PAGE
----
We want to focus on this “having.” How are things presented to us? Certainly not as objects would be given to an omniscient entity who sees all things as they “really are in themselves.” It is not the case that we simply and without further ado sense the objects around us. Rather, the world, and the things in it, are presented in a certain way. It is not that the world, or a particular thing in it, is merely given from a particular perspective, although the fact that we cannot see something from all sides is one of the things that inform the way we “have” the world. Individual objects are also always given as parts of relational wholes, wholes that are themselves parts of greater wholes, although what we perceive as the whole sense-field is usually in flux. The way an intention “has” its object makes plain that “the relation between founding (underlying) presentation and founded act cannot be correctly described by saying that the former produces the latter” (ibid.). The founding intention is what presents the object; the founded intention gives us the felt object. But here it is not the case that the founding intention gives us the object and only subsequently, in a separate intention, attaches a feeling to what has previously been neutrally presented. The bare object does not cause a feeling in us, as if the feeling were merely the effect of an object that has stimulated us in a certain way. That would be an empirical explanation (a correct one, as far as it goes). Phenomenally things are quite different. It is, Husserl writes,

absurd in principle, here or in like cases, to treat an intentional as a causal relation, to give it the sense of an empirical, substantial-causal case of necessary connection. For the intentional object, here thought of as ‘provocative,’ is only in question as an intentional, not as an external reality (572).

The intentional object is not an external reality. That is the key point, the fundamental difference between empiricism and phenomenologyWe are not conceiving of the world as something outside us that, through sensory stimulation, causes certain feelings or emotions in us. We are not even dealing with the sensory stimulation itself, which is not at all the object we are initially consciously given.

Pleasantness or pleasure do not belong as effect to this landscape considered as a physical reality, but only to it as appearing in this or that manner, perhaps as thus and thus judged of or as reminding us of this or that, in the conscious act here in question: it is as such that the landscape ‘demands,’ ‘arouses’ such feelings (ibid.).

In other words, the landscape is given along with the feeling, and this means that it is given in a certain way. Depending as we appreciate, judge, or survey it, the landscape is disclosed as a thing of beauty, or something about which we form an opinion, or as something we measure, or assess in some other way. It is given as a single phenomenon in which two moments (founding presentation of the object and the feeling founded upon the founding presentation of the object) can be distinguished only afterwards, in theoretical reflection. The feeling of pleasure presents the landscape in its own way, and it is to this presentation, not the external thing, which phenomenology refers. We do not have a sensation of pleasure on the one hand and a landscape untouched by emotion (or other acts of consciousness) on the other; rather, what we apprehend is a pleasant landscape, a whole in which both the presentation and the object presented are inextricably bound (given together). Here we are concerned with how consciousness discloses what it discerns. The landscape can also be disclosed through boredom, in which case we are dealing not with a pleasant landscape but a boring one. The same landscape can turn into difficult terrain or be given in memory, etc.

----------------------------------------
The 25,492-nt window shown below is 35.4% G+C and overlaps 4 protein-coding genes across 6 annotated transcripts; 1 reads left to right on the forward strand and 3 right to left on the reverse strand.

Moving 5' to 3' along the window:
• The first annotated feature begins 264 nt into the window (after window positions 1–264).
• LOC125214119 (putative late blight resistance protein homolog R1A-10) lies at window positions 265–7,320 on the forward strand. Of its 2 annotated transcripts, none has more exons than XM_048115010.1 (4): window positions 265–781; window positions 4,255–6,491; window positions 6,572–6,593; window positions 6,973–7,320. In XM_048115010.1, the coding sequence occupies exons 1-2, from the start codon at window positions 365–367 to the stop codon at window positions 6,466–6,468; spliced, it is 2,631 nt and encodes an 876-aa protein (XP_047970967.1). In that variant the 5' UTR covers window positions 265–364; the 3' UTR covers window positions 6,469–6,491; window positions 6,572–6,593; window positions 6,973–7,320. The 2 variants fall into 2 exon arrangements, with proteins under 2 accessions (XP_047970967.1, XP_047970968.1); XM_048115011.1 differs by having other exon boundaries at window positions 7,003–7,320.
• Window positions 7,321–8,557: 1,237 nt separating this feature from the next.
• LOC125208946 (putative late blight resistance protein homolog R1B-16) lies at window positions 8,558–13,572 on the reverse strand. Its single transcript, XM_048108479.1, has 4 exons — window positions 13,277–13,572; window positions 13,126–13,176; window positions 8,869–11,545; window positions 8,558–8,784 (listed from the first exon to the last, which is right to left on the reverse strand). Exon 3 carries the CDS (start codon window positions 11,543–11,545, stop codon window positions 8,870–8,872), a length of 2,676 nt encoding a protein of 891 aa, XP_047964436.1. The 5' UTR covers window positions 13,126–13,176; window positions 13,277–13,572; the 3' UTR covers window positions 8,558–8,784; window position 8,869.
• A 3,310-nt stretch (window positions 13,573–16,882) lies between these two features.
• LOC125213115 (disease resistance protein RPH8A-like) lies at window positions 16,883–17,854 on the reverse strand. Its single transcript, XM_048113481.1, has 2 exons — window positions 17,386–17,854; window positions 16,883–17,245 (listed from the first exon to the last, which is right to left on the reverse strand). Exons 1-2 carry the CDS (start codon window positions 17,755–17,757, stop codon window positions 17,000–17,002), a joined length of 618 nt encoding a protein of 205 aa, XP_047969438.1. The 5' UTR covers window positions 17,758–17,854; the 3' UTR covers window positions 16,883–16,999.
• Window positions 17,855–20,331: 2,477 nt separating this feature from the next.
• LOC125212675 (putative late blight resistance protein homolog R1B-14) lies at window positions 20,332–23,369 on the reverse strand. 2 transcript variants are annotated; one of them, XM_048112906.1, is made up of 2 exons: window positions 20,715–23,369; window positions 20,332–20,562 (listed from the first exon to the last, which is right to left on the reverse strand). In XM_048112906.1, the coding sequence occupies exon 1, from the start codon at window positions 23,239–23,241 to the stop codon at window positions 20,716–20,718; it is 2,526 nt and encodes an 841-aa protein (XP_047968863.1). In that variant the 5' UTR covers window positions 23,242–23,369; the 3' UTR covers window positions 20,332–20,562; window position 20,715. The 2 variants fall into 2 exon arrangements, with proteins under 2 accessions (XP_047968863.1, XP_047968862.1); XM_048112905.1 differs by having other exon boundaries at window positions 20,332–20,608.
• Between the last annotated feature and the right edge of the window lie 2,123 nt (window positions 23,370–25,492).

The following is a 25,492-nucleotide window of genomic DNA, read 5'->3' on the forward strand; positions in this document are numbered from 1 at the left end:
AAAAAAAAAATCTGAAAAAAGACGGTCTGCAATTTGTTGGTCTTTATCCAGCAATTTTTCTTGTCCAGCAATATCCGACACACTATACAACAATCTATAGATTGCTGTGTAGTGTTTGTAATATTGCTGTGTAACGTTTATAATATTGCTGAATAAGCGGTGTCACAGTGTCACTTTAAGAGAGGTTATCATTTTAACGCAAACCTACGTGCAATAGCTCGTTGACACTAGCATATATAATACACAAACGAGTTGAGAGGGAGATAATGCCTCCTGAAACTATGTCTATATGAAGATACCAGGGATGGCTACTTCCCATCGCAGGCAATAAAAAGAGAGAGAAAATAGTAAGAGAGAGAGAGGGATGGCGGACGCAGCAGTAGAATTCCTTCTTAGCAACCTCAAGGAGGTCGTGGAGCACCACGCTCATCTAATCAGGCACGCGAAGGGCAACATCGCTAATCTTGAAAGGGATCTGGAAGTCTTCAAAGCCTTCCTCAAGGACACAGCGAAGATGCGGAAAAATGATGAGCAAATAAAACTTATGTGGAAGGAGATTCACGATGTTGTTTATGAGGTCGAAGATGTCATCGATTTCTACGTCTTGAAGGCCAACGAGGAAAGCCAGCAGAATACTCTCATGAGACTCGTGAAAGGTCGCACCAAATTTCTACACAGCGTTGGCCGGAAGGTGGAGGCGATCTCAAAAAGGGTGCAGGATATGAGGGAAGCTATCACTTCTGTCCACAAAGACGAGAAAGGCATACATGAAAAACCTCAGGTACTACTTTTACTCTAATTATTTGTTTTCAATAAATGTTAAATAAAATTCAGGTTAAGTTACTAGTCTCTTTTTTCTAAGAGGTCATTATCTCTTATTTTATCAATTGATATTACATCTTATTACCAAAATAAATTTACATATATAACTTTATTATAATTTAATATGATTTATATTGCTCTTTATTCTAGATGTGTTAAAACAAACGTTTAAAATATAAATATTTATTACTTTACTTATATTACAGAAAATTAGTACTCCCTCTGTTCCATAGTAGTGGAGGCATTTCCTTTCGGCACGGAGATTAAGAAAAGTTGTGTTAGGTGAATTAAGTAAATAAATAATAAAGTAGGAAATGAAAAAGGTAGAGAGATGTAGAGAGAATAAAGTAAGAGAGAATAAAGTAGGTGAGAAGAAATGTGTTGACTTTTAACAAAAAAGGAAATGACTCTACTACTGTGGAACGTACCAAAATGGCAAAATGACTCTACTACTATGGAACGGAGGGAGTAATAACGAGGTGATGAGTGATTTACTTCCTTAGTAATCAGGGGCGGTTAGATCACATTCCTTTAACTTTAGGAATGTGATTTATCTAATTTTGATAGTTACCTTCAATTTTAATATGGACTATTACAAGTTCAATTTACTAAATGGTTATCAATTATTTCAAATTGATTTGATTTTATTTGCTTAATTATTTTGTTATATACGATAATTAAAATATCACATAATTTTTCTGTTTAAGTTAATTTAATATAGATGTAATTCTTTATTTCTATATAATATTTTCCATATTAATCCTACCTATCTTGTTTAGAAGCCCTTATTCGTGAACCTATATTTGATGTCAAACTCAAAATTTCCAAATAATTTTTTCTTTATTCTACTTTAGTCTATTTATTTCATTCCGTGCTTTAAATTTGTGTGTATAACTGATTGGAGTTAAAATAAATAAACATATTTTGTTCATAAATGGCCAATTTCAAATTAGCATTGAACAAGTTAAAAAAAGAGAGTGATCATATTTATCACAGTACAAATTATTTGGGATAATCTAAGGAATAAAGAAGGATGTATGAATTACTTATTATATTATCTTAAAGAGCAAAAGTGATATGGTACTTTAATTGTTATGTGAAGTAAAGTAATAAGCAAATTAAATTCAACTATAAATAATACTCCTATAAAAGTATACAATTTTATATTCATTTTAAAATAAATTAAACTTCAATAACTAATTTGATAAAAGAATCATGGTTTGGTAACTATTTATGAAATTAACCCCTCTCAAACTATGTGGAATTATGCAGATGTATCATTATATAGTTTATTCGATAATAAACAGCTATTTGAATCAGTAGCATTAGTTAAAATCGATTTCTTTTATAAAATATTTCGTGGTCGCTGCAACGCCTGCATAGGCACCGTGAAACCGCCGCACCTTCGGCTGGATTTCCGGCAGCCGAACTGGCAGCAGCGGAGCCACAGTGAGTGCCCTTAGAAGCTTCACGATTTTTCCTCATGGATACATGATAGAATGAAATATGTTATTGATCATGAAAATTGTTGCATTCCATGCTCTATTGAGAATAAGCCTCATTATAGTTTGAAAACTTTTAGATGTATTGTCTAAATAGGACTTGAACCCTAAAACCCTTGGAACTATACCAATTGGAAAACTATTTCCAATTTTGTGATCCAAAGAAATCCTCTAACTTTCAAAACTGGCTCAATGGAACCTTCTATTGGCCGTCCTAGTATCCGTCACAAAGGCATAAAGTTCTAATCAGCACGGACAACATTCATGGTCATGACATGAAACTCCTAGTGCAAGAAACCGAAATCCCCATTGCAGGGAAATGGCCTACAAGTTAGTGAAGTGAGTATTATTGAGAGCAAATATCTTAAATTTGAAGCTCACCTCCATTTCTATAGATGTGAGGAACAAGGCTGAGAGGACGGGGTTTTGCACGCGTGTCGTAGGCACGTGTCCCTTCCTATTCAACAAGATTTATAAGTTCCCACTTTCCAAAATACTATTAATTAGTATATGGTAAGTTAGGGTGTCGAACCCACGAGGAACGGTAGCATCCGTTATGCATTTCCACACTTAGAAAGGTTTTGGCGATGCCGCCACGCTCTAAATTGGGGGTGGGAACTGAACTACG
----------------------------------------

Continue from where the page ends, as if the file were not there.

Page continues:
To say that we are conscious of the world and, further, to stipulate that the world and our consciousness of it are two different phenomena belies the fact that disclosure is intrinsic to the world-phenomenon. The world is only given to consciousness, presented together with it initially as a single phenomenon. This phenomenon can subsequently be dismantled into founding (landscape, object) and founded (feeling, subjective experience) aspects, but only as a posteriori knowledge. It is not how they are initially revealed. Initially, they are revealed as a whole.

Advertisements

Leave a Reply

Fill in your details below or click an icon to log in:

WordPress.com Logo

You are commenting using your WordPress.com account. Log Out / Change )

Twitter picture

You are commenting using your Twitter account. Log Out / Change )

Facebook photo

You are commenting using your Facebook account. Log Out / Change )

Google+ photo

You are commenting using your Google+ account. Log Out / Change )

Connecting to %s